The largest and first solo exhibition of Norwegian sculptor Siri Aurdal since 1980, Continuum at the Malmö Konsthall presents Aurdal’s breathtaking work in a long overdue tribute to this visionary artist.
After a decades-long hiatus, Aurdal reemerged to great fanfare during the 57th Venice Biennale when her Onda Volante ("Flying Wave") was exhibited at the 2017 Nordic Pavilion. This monumental work of graceful, looping forms is made from reinforced, fiberglass-coated, polyester tubes intended for use in the Norwegian oil industry. With the tubes, Aurdal is able to explore her interest in modular sculptural systems.
Aurdal is known for her interest in industrial materials, drawn to them because of the engineering possibilities they afford—strength, flexibility and lightness. But she also clearly revels in and is aware of the power of taking something humble and unpretentious and imbuing it with beauty and grace.
The two other pieces, Interview (1968/2018) and Conversation (2018) are hung together suggesting a fluidity inherent in the show’s title. The sheets of colored Plexiglas that comprise them are cut into different shapes that are suspended from the ceiling. One can walk amongst them in a kind of kaleidoscopic maze of color. As you move through, colors (red, green, and pink for the former; deep blue, light blue, and orange for the latter) and figures overlap creating new forms and hues.
It was very interesting seeing this show hot on the heels of the exhibition on Katarzyna Kobro at the Moderna Museet, Malmö. I thought at first it must be intentional, but I never saw anything linking the two women.The connection between the two seems pretty clear. According to the accompanying literature, Aurdal, like Kobro was interested in the relationship of art to architecture as well as its social context. But more striking was something I could see with my own eyes: how their sculptures occupy and interact with space. They don’t sit within it like separate masses, but actively engage with it. Above and beyond this, the two women share an artistic courage and unwavering determination to create art on their own terms in a field of men.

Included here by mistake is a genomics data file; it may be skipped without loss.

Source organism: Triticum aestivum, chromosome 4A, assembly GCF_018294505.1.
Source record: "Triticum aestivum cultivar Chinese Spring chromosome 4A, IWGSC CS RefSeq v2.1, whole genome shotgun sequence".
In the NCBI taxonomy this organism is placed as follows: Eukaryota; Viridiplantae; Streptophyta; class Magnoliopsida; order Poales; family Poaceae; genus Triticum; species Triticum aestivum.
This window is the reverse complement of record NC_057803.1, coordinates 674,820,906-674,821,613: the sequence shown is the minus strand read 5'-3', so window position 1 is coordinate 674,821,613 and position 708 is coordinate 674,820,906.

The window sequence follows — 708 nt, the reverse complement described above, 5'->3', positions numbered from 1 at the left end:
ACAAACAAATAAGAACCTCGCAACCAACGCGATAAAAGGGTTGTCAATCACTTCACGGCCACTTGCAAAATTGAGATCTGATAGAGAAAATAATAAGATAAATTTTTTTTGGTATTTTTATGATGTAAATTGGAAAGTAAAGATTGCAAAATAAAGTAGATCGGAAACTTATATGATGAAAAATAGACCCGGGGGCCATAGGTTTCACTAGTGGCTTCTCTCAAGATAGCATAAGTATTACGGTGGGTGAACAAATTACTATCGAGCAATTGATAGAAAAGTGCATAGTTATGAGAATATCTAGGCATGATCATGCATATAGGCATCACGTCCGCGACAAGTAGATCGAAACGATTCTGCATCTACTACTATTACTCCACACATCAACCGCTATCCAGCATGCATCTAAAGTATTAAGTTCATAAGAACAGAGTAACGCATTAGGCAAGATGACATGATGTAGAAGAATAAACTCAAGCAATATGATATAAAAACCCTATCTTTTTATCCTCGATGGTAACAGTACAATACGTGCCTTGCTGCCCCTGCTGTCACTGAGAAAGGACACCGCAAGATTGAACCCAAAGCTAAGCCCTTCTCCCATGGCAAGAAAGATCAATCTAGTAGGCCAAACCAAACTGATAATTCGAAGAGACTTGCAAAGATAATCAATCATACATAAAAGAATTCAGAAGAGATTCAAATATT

Aurdal took her sculpture to a much larger scale—she was part of a generation that did this—but, as a woman, it took a certain uncompromising bravery to be so bold. Because let’s face it, especially in the 1960s (the date of the original iterations of this work), monumentality was considered the province of men. Aurdal deftly co-ops it, while managing to hold onto her female identity. You look at these pieces and know they could only have been done by a woman.
One hopes from the title of the exhibition, Continuum, that what we see here—the brilliance of the past and present work—will carry on into the future and more will be forthcoming from Aurdal.